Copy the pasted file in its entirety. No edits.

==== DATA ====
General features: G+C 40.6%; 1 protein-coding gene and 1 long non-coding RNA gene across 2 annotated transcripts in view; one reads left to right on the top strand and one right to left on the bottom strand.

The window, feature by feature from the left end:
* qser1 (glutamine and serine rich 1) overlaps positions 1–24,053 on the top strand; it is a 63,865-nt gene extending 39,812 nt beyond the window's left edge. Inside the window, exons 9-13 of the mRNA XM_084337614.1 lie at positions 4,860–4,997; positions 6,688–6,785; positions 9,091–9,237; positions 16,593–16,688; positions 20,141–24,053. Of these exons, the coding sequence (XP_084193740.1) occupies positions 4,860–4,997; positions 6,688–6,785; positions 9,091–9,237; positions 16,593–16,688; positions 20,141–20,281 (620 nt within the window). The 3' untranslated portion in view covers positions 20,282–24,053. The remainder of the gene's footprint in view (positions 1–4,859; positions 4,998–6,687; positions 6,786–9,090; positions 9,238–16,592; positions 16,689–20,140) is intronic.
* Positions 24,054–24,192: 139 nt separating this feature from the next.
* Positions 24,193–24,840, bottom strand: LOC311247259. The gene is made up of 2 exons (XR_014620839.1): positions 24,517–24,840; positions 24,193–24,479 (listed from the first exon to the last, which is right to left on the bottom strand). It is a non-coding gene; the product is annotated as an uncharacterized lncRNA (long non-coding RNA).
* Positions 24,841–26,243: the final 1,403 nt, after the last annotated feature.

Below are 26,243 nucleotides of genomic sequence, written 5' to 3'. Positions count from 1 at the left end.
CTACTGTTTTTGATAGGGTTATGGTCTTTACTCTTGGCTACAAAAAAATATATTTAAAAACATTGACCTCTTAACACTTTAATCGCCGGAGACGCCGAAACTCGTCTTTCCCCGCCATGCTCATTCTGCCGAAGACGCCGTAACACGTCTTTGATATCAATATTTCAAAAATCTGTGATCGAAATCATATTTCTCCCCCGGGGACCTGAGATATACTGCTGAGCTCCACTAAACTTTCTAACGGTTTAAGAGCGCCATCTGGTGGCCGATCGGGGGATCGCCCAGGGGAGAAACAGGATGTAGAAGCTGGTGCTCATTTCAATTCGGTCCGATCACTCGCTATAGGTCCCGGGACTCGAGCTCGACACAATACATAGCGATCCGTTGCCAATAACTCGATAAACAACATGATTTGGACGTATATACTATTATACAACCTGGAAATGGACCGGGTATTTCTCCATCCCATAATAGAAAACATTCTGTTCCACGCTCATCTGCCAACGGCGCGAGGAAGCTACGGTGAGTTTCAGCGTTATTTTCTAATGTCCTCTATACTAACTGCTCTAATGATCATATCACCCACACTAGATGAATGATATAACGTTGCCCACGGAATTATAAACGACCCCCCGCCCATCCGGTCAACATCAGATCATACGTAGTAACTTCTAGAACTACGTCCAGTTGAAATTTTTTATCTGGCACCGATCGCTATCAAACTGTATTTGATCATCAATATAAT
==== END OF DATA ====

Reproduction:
General features: G+C 40.6%; 1 protein-coding gene and 1 long non-coding RNA gene across 2 annotated transcripts in view; one reads left to right on the top strand and one right to left on the bottom strand.

The window, feature by feature from the left end:
* qser1 (glutamine and serine rich 1) overlaps positions 1–24,053 on the top strand; it is a 63,865-nt gene extending 39,812 nt beyond the window's left edge. Inside the window, exons 9-13 of the mRNA XM_084337614.1 lie at positions 4,860–4,997; positions 6,688–6,785; positions 9,091–9,237; positions 16,593–16,688; positions 20,141–24,053. Of these exons, the coding sequence (XP_084193740.1) occupies positions 4,860–4,997; positions 6,688–6,785; positions 9,091–9,237; positions 16,593–16,688; positions 20,141–20,281 (620 nt within the window). The 3' untranslated portion in view covers positions 20,282–24,053. The remainder of the gene's footprint in view (positions 1–4,859; positions 4,998–6,687; positions 6,786–9,090; positions 9,238–16,592; positions 16,689–20,140) is intronic.
* Positions 24,054–24,192: 139 nt separating this feature from the next.
* Positions 24,193–24,840, bottom strand: LOC311247259. The gene is made up of 2 exons (XR_014620839.1): positions 24,517–24,840; positions 24,193–24,479 (listed from the first exon to the last, which is right to left on the bottom strand). It is a non-coding gene; the product is annotated as an uncharacterized lncRNA (long non-coding RNA).
* Positions 24,841–26,243: the final 1,403 nt, after the last annotated feature.

Below are 26,243 nucleotides of genomic sequence, written 5' to 3'. Positions count from 1 at the left end.
CTACTGTTTTTGATAGGGTTATGGTCTTTACTCTTGGCTACAAAAAAATATATTTAAAAACATTGACCTCTTAACACTTTAATCGCCGGAGACGCCGAAACTCGTCTTTCCCCGCCATGCTCATTCTGCCGAAGACGCCGTAACACGTCTTTGATATCAATATTTCAAAAATCTGTGATCGAAATCATATTTCTCCCCCGGGGACCTGAGATATACTGCTGAGCTCCACTAAACTTTCTAACGGTTTAAGAGCGCCATCTGGTGGCCGATCGGGGGATCGCCCAGGGGAGAAACAGGATGTAGAAGCTGGTGCTCATTTCAATTCGGTCCGATCACTCGCTATAGGTCCCGGGACTCGAGCTCGACACAATACATAGCGATCCGTTGCCAATAACTCGATAAACAACATGATTTGGACGTATATACTATTATACAACCTGGAAATGGACCGGGTATTTCTCCATCCCATAATAGAAAACATTCTGTTCCACGCTCATCTGCCAACGGCGCGAGGAAGCTACGGTGAGTTTCAGCGTTATTTTCTAATGTCCTCTATACTAACTGCTCTAATGATCATATCACCCACACTAGATGAATGATATAACGTTGCCCACGGAATTATAAACGACCCCCCGCCCATCCGGTCAACATCAGATCATACGTAGTAACTTCTAGAACTACGTCCAGTTGAAATTTTTTATCTGGCACCGATCGCTATCAAACTGTATTTGATCATCAATATAAT